Fixing the fiscal problem: work on what matters

There are various time-honored practices in DC, which serve to distract from the real issues without improving results. Periodic conversations about raising the debt limit are a prime example, and it might be well to eliminate this ritual.

Not that SAFE is resigned to ever-increasing government debt; we certainly don’t feel that way. See, e.g., Fixing fiscal problem won’t be easy,
2/27/17. The point is that the debt limit won’t prevent the government’s debt from rising.

A. Background - Republicans used the debt limit aggressively in a 2011 budget negotiation with President Obama. Slouching toward a debt limit deal, 6/20/11. The results were disappointing for the GOP, however, and since then the debt limit has seemed largely irrelevant.

•After the debt limit showdown was resolved, Treasury debt was downgraded by Standard & Poor’s, supposedly because the showdown stoked justifiable anxiety on the part of lenders. We argued at the time that a credit downgrade could have been justified in any case. Debt limit deal settled nothing,
8/8/11.

•Per the terms of the settlement deal, a Joint Committee was established to negotiate a $1.5 trillion package of spending cuts and/or tax increases to avert imposition of a sequester (across the board caps of $1.2 trillion on future discretionary spending). Republican members of the JC were focused on spending cuts, while Democrats were primarily interested in raising taxes. The negotiations deadlocked after several months, ensuring that the hated sequester would go into effect. Tax cuts for rank and file now, tax increases for the wealthy in 2013,
11/28/11.

•The effect of the sequester was watered down in subsequent negotiations, e.g., by a budget conference committee in the fall of 2013. The Bipartisan Budget Act of 2013, House Budget Committee, Dec.
2013.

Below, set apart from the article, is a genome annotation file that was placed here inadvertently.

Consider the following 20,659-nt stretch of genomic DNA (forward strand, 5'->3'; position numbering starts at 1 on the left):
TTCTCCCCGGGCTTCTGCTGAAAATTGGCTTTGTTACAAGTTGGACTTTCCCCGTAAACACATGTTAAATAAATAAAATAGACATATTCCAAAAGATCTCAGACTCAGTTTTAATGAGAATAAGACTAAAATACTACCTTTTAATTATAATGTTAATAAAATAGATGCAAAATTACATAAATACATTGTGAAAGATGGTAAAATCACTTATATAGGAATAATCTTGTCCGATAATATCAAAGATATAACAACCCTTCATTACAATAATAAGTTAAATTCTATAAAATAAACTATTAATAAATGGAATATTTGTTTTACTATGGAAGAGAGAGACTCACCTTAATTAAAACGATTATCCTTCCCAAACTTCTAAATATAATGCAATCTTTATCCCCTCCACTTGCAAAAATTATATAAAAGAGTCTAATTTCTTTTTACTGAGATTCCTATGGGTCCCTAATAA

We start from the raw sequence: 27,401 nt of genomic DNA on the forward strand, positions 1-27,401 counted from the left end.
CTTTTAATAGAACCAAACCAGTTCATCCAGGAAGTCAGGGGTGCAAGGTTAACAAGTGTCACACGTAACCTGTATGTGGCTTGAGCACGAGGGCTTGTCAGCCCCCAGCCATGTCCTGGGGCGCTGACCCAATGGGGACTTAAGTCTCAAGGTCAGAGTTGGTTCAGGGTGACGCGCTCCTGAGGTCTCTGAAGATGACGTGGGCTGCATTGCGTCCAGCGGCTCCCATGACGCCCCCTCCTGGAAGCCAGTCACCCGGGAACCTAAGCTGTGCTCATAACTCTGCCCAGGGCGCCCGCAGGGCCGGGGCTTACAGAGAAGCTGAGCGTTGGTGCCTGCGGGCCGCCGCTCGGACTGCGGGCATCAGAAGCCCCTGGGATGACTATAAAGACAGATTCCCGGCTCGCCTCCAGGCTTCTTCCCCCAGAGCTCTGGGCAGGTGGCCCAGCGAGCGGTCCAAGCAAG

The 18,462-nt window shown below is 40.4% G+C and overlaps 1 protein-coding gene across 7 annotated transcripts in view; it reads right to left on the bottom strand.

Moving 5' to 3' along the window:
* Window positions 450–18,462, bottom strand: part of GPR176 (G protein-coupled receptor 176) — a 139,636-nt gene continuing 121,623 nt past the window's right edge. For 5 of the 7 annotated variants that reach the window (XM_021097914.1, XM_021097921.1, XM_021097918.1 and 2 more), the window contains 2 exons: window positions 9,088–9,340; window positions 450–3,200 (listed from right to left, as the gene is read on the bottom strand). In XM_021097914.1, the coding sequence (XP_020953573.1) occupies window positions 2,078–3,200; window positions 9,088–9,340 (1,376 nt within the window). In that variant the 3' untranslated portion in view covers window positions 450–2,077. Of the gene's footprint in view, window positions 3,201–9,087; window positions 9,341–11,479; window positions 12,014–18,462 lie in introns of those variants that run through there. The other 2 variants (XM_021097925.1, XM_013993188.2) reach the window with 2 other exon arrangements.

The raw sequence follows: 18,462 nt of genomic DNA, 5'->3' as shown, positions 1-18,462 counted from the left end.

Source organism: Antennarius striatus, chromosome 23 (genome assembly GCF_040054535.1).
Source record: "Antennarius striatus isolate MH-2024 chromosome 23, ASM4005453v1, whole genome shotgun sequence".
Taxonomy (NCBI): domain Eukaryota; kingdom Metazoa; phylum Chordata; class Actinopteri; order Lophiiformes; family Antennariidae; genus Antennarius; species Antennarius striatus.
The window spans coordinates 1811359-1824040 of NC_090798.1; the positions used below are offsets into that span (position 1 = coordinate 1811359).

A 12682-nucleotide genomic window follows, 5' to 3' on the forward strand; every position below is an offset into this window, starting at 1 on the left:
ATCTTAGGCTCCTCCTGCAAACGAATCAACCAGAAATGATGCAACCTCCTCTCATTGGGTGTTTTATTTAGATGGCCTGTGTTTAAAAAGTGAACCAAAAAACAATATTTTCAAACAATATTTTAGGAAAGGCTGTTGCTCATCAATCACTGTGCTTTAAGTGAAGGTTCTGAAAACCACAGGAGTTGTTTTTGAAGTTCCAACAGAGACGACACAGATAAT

•Shortly before House Speaker John Boehner stepped down in 2015, the two parties resolved several outstanding fiscal issues. Among other things, the debt limit was suspended until March 15, 2017, meaning that it could rise freely in the interim. Power of the purse, use it or lose it,
11/9/15.

B. Current situation – On 2/25/17, the president tweeted that the debt had stopped rising – and contrasted this result to what had happened under his predecessor.

The media has not reported that the National Debt in my first month went down by $12 billion vs a $200 billion increase in Obama first mo.

Trump’s claim was overstated, as his administration had been drawing down excess cash balances versus ameliorating the deficit problem. Treasury Department burning through cash as debt ceiling approaches, Pete Kasperowicz, Washington Examiner,
3/3/17.

The debt limit was reinstated as of March 15, at a $19.8 (or $19.9) trillion level vs. $18.1 trillion when it was suspended in the fall of 2015. Treasury has requested that the new limit be raised to provide some running room, albeit assuring that it could live with the limit for several months by employing “extraordinary measures” (e.g., deferring contributions to pension funds). Steven Mnuchin urges Congress to raise debt limit before summer break, David Sherfinski, Washington Times
5/24/17.

Few if any members of Congress would want to take responsibility for “shutting down” the government, and there are no immediate plans to eliminate the chronic gap between outlays and revenues – the president’s supposedly draconian budget proposal shows deficits until 2027. OK, the debt limit must be raised soon, so why not just comply with the request from Treasury and move on to other matters?

Things of importance are rarely done in Congress, however, before the proverbial last minute. And it’s customary to make a production out of raising the debt limit, thereby feigning concern about the practice of running deficits and leaving the tab for future generations.

Treasury’s request has sparked many questions, therefore, about how long the debt limit decision can be deferred without serious consequences. Capitol Hill lacks clarity on debt-ceiling date, Kate Davidson, Wall Street Journal,